When the Soviets had requested that a trade mission be accepted in America, a Russian group was already in the United States: the Special Trade Delegation of the Far Eastern Republic (FER), headed by Alexander A. Yazikov and Boris Skvirskii. This Siberian delegation had attempted to gain diplomatic recognition at the Washington Conference of 1921–1922, but failed, as the conference recognized that “the delegation … is closely allied with the present Soviet Government of Russia.” The FER was indeed linked with Soviet Russia; diplomatically and militarily, in order to counter the Japanese occupation of Siberia, as well as politically...

  10. Illustrations
    (pp. None)
  11. 6 Trade and Foreign Policy, 1923–1929
    (pp. 89-109)

    Soviet representatives have named 1923 as the year marking the “resumption of trade relations” with America. That year Russia’s grain crop was at last large enough to supply exports for hard currency. Armand Hammer’s agency, Alamerico, was in full operation, and the All-Russian Textile Syndicate opened. The year was also notable for a milestone in Soviet-American legal relations. Remaining diplomatically unrecognized by the United States, Russia’s national sovereignty was acknowledged in American courts in 1923, when the Soviet government was found not to be subject to U.S. civil laws. The case arose in a New York suit brought by furriers...

  12. 7 American Businessmen, the NEP, and the First Five-Year Plan
    (pp. 110-132)

    The great expansion in Soviet-American trade relations discussed in the previous chapter was accompanied by an equally significant growth of American investment in Russia, related to the launching of the New Economic Policy. By the end of 1920 the ideological zeal of war communism had reached its apogee. As Alec Nove suggests, by then Lenin himself had “gone right off the rails” in pursuit of peasant surpluses and supposedly wealthy “kulaks” in order to feed the soldiers and the urban workers.¹ But growing unrest among the peasants, as well as a revolt by sailors at the Kronstadt base in March...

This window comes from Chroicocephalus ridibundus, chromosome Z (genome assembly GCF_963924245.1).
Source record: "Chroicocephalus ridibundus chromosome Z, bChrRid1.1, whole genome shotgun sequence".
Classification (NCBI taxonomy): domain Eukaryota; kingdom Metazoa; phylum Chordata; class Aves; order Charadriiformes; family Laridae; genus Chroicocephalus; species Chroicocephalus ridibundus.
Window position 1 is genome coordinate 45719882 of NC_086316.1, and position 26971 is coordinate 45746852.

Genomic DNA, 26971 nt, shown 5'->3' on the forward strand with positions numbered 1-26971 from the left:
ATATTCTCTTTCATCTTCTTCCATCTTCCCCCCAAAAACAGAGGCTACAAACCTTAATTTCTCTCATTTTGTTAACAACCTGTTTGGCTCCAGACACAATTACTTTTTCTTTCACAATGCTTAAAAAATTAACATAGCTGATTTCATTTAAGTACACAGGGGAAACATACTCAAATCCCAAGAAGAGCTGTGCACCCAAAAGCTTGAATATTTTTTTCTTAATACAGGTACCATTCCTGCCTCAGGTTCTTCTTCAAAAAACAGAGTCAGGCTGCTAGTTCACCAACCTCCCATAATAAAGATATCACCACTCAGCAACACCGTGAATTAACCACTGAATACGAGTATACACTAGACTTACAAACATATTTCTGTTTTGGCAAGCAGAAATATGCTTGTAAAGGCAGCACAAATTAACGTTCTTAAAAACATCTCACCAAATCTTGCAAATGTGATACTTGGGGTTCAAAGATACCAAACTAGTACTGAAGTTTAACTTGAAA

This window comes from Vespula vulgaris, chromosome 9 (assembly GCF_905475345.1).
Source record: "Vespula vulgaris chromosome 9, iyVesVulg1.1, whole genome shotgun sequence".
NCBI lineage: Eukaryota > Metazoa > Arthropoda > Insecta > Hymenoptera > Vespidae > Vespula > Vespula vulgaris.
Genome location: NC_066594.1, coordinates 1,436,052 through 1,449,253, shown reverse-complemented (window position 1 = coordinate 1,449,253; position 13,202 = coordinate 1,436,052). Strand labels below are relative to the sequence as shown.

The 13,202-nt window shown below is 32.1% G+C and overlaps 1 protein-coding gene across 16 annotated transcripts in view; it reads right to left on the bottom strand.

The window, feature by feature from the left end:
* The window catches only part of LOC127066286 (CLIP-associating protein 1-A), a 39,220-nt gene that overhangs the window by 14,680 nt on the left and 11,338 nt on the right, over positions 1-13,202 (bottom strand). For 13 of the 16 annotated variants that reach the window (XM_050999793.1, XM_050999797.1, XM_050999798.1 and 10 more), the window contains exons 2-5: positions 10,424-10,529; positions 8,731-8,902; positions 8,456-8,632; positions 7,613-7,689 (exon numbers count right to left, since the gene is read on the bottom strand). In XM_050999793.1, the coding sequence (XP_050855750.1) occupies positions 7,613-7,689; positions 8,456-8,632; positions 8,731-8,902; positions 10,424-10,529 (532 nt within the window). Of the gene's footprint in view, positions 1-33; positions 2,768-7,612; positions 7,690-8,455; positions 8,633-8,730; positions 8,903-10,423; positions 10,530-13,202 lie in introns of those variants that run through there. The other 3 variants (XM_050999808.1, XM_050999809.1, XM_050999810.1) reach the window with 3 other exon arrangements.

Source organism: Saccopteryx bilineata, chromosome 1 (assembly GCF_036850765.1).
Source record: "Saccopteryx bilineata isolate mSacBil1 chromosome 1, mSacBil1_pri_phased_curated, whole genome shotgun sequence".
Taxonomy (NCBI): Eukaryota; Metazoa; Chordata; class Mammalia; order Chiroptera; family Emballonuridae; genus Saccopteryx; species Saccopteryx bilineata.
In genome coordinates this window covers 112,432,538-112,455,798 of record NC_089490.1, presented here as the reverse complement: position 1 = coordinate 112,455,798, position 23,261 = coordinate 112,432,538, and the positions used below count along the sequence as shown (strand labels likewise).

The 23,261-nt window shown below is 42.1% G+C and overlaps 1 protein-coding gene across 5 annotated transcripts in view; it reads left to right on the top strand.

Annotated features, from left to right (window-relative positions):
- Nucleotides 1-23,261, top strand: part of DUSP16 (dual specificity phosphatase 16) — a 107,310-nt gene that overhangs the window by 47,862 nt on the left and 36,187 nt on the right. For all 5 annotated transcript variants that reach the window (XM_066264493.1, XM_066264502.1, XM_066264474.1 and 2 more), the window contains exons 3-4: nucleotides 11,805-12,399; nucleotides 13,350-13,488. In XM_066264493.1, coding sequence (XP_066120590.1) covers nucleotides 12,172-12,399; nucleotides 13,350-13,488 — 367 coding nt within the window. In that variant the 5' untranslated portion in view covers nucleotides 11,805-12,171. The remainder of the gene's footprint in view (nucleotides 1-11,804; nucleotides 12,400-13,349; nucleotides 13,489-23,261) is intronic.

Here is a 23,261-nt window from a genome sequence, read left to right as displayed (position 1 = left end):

13. 8 Soviet–American Relations, 1929–1933
    (pp. 133-138)

    During the First Five-Year Plan, Soviet-American trade reached a peak, although the high sales were short-lived. From 1927 to 1930, spurred by the industrialization imperatives of the plan, U.S. exports to Russia increased from $65 million to $114 million. In 1931 sales dropped to $104 million, but the Soviet government’s orders still made it America’s seventh-largest customer.¹ Soviet purchases of American manufactured goods in 1931 were 22 percent higher than those in 1929, a significant increase when compared to the more than 50 percent drop in overall American exports during this very depressed period. While $104 million amounted to only...

  14. 9 CONCLUSION
    (pp. 139-140)

    As this study has emphasized, the commercial opportunities that Moscow offered after the revolution drew an interested response from American companies and government officials. As a result, the Soviet Union had an important influence on U.S. foreign economic policy between 1919 and 1933 despite its lack of diplomatic status in the United States. The expansion of trade, particularly during the NEP era, facilitated the extension of financing to Moscow and also served to legitimize the Soviet regime in the United States.

    From the time Ludwig Martens opened his office until Franklin D. Roosevelt opened diplomatic relations, the United States and...

  15. Abbreviations
    (pp. 141-142)
  16. Notes
    (pp. 143-186)
  17. Bibliography
    (pp. 187-196)
  18. Index
    (pp. 197-211)